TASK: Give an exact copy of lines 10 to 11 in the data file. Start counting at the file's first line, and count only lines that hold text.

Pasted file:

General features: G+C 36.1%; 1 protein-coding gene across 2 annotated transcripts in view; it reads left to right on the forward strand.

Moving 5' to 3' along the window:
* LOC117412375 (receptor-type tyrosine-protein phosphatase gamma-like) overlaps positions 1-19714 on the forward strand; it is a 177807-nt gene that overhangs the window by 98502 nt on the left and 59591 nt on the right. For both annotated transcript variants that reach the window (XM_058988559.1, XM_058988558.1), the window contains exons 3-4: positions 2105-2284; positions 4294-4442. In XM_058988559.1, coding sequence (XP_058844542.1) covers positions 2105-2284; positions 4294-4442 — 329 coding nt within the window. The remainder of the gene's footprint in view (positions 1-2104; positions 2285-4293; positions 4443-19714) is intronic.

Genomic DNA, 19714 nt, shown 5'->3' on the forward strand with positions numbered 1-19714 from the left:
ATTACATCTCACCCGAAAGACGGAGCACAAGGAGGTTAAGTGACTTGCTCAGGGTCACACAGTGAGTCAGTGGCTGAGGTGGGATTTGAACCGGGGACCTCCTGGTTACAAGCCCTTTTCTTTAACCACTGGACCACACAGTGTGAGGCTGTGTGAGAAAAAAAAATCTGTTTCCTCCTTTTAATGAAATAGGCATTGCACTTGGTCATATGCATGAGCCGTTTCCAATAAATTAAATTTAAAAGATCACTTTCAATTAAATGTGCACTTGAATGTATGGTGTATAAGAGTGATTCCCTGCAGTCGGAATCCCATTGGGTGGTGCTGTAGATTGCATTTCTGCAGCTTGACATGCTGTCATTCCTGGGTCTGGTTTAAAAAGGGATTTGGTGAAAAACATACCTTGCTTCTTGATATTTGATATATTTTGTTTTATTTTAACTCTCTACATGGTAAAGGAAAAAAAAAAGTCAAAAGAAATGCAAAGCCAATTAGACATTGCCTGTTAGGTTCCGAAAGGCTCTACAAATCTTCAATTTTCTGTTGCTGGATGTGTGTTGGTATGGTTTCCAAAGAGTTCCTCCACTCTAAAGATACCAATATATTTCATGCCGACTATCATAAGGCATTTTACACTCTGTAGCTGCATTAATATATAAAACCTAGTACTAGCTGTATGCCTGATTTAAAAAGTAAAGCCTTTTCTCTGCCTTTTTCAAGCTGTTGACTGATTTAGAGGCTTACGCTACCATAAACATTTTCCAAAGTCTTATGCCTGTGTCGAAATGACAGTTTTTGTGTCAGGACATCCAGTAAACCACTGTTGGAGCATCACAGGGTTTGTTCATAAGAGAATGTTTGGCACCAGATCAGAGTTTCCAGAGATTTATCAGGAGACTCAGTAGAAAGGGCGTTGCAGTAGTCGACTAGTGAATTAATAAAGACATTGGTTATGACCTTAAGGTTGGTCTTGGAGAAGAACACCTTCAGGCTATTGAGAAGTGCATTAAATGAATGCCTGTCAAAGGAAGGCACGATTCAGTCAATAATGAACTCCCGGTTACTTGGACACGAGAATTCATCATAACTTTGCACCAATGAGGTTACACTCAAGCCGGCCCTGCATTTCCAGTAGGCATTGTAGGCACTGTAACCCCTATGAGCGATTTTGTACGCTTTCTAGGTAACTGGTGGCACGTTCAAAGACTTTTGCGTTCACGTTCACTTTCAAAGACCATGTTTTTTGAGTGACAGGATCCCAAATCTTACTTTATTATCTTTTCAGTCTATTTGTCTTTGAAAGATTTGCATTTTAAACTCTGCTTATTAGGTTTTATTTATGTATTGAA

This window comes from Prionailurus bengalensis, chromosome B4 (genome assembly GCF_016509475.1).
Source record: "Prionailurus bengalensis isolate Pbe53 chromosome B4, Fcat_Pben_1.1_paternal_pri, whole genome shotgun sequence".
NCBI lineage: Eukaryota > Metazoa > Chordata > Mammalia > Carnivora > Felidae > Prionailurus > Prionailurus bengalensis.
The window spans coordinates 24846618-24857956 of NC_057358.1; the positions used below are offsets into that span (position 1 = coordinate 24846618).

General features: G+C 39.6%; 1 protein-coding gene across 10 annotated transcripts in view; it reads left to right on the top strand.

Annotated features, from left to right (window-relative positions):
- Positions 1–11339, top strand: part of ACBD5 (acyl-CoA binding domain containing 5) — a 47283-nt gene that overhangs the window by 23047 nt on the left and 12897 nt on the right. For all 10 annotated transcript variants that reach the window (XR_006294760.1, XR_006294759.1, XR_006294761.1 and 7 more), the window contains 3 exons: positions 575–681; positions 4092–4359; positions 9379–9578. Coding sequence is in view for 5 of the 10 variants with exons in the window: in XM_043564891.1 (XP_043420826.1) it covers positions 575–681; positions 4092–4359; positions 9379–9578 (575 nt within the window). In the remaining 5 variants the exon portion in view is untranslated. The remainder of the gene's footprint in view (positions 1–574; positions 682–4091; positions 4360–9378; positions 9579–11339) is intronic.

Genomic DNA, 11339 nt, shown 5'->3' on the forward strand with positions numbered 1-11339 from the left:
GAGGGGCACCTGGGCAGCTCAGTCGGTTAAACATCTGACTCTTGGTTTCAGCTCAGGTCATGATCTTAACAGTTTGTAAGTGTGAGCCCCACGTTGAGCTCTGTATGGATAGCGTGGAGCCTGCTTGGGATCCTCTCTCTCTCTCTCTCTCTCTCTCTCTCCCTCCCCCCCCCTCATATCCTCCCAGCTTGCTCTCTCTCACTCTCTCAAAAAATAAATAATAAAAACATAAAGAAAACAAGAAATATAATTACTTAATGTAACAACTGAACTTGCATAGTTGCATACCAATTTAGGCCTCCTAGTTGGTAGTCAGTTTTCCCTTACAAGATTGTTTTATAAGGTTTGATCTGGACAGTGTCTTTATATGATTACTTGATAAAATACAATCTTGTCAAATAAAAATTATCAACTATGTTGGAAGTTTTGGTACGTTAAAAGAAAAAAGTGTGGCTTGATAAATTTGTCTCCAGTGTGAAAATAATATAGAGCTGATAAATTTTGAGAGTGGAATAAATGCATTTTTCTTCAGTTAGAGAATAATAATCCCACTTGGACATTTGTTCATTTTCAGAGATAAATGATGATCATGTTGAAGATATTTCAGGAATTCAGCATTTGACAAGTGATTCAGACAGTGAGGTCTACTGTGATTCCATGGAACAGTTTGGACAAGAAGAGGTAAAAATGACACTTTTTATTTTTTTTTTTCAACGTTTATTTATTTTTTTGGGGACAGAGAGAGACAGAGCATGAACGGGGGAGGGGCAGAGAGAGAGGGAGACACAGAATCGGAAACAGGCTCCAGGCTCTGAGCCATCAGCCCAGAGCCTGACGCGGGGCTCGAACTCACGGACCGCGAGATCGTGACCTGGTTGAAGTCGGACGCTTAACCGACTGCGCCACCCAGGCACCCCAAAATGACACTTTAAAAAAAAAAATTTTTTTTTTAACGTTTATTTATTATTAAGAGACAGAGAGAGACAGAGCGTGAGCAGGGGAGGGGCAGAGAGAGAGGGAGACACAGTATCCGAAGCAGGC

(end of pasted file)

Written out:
General features: G+C 39.6%; 1 protein-coding gene across 10 annotated transcripts in view; it reads left to right on the top strand.

Annotated features, from left to right (window-relative positions):